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Dino mudbath bloodbath

This is a map of Inner Mongolia in northern China showing the site of the discovery of a herd of young Sinornithomimus dinosaurs, a place near the outpost Suhongtu. Courtesy of Project ExplorationNinety million years ago, in what is now the Gobi Desert, a herd of young birdlike dinosaurs became trapped in the muddy banks of a lake, writes Sarah Day

Geoscientist Online 17 March 2009

They died a slow death, flailing about in their attempts to escape, while scavengers waited for a chance to pick over their remains, according to researchers. These remarkable details of how more than 25 individual dinosaurs met their end have been preserved at a site in western inner Mongolia, first discovered by a Chinese geologist in 1978 at the base of a small hill. The first skeletons were excavated 20 years later by a Sino-Japanese team, who named the dinosaur Sinornithormimus (“Chinese bird mimic”).

Now, a team of Chinese and American palaeontologists, who led an expedition in 2001 to fully excavate the skeletons, have published their findings in Acta Palaeontologica Polonica (December 2008). Two exquisitely preserved skeletons have since been displayed at the University of Chicago, before being airlifted back to China in late February.

The sudden nature of the dinosaurs’ deaths provides a rare snapshot of their social behaviour. The herd was composed solely of juveniles of a single species, suggesting that they were left to fend for themselves while adults were nesting or brooding. Growth rings in their bones indicate that their ages were between one and seven years.
Art by Todd Marshall, courtesy of Project Exploration

Turn your back for a minute and look what happens

‘These youngsters were roaming about on their own’, says Tan Lin of the Department of Land and Resources of Inner Mongolia, one of the 2001 expedition leaders.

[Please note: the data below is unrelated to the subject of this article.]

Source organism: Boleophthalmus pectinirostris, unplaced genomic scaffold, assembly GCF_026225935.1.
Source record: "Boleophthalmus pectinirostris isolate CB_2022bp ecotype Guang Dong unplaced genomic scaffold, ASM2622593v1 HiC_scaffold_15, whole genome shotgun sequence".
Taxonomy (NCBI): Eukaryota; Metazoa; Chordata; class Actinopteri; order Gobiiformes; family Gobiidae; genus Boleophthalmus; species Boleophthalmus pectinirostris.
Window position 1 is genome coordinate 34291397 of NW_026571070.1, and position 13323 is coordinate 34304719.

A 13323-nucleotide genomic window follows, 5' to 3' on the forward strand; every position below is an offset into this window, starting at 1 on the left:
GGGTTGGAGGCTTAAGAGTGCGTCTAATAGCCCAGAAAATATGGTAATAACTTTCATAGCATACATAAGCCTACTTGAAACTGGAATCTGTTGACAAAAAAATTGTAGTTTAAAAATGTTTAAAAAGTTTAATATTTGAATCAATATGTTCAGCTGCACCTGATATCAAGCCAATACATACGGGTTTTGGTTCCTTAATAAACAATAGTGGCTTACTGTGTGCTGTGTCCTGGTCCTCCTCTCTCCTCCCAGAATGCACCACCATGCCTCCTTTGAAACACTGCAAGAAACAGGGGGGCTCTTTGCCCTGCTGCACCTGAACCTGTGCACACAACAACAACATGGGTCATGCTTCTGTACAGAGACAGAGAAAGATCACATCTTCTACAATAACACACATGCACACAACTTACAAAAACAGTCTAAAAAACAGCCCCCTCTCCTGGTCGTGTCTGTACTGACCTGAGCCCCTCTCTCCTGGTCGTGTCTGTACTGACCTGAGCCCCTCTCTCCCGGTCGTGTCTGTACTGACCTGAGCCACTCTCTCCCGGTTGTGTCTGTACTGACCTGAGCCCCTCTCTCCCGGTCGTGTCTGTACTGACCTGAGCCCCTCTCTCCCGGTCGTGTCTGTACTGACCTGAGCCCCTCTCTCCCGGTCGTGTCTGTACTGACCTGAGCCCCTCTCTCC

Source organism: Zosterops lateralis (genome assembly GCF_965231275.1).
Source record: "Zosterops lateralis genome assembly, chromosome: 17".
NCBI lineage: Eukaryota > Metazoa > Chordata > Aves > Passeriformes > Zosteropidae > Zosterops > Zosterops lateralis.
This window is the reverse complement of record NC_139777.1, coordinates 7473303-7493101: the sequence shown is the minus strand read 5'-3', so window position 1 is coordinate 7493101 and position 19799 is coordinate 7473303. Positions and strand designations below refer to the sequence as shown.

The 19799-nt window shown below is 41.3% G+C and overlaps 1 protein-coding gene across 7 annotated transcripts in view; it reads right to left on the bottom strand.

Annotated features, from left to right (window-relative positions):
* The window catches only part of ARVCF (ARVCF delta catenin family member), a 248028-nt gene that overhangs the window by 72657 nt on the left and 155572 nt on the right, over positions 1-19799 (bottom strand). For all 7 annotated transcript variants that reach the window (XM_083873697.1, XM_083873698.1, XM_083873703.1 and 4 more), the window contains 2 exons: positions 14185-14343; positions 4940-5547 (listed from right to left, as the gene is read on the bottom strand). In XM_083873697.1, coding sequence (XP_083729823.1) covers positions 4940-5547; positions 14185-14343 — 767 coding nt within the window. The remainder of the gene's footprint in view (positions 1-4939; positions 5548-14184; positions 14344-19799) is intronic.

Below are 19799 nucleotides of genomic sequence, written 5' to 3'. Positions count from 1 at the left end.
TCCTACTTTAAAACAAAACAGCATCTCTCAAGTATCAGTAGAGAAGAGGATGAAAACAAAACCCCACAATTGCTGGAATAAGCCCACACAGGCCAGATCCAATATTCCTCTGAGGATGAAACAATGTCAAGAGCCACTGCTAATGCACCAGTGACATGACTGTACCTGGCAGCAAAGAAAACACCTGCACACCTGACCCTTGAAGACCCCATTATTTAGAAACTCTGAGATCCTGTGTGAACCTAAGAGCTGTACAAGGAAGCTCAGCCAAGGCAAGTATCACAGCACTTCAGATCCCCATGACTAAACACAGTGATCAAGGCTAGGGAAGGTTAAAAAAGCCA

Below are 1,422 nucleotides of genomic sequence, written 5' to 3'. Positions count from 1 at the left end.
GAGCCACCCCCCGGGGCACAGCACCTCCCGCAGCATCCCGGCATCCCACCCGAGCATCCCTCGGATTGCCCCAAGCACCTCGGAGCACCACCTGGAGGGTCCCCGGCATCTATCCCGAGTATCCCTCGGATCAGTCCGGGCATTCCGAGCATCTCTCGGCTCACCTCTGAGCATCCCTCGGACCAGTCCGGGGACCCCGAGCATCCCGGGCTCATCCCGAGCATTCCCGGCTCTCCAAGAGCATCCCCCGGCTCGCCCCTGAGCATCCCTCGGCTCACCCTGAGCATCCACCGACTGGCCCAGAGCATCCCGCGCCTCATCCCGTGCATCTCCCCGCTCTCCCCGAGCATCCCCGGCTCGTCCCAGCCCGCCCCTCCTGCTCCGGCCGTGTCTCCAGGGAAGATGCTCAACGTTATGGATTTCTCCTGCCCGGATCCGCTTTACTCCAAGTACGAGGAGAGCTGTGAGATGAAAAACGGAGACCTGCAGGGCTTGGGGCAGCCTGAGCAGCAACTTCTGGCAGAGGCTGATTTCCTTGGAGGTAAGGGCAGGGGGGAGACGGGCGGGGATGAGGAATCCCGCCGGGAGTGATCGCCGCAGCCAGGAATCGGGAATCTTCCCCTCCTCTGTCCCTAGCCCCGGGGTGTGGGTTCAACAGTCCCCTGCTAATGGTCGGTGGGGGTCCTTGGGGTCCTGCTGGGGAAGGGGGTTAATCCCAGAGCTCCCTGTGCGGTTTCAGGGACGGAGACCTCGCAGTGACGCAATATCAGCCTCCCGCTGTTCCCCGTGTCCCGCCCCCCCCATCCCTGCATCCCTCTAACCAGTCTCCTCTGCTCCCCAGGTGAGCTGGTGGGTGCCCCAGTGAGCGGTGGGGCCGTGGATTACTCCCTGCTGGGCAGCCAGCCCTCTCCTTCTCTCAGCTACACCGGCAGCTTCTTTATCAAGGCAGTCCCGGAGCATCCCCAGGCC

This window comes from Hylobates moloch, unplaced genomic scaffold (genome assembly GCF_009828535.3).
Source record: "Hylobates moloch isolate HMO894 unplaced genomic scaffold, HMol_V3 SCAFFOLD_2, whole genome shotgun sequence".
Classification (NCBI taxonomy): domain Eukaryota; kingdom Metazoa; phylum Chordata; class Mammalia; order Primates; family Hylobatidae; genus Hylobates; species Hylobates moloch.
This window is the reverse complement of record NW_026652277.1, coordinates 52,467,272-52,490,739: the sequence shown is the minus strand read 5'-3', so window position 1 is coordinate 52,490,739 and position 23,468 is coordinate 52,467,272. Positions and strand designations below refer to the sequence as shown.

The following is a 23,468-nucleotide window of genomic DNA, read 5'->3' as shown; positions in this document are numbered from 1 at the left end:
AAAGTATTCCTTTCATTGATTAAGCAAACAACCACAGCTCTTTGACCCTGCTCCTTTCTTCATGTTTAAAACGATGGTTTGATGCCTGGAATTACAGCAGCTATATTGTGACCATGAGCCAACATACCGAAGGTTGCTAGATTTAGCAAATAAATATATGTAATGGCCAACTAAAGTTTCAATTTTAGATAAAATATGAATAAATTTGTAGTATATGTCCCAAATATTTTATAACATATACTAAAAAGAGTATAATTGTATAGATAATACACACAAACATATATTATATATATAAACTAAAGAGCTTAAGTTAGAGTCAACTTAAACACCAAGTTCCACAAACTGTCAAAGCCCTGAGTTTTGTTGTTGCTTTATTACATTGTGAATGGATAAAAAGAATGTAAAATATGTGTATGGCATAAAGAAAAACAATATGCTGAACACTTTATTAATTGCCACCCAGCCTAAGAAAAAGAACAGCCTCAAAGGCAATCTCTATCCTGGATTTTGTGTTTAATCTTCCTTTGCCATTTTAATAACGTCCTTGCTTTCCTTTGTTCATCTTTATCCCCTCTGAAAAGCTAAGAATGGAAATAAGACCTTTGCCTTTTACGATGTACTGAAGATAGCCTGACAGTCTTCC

Preservation at the site is so fine, plunging marks in the mud surrounding the skeletons can be seen, recording the dinosaur’s failed attempts at escape. The skeletons were similarly well preserved and most faced the same direction, suggesting they died together in a short space of time. Some hip bones were missing, an indication of scavengers at work on the meatiest parts of their bodies shortly after death.

‘These animals died a slow death in a mud trap, their flailing only serving to attract a nearby scavenger or predator’, remarks Paul Sereno, professor at the University of Chicago and National Geographic Explorer-in-Residence, another leader of the 2001 expedition.

Even the tiniest bones in the skeletons were perfectly preserved. ‘We even know the size of if its eyeball’, says Sereno. ‘Sinornithomimus is destined to become one of the best understood dinosaurs in the world’.

For David Varrichio, a member of the expedition from Montana State University, the unusual site made the dinosaurs’ plight seem far more immediate: ‘I was saddened because I knew how the animals had perished. It was a strange sensation and the only time I had felt that way at a dig’.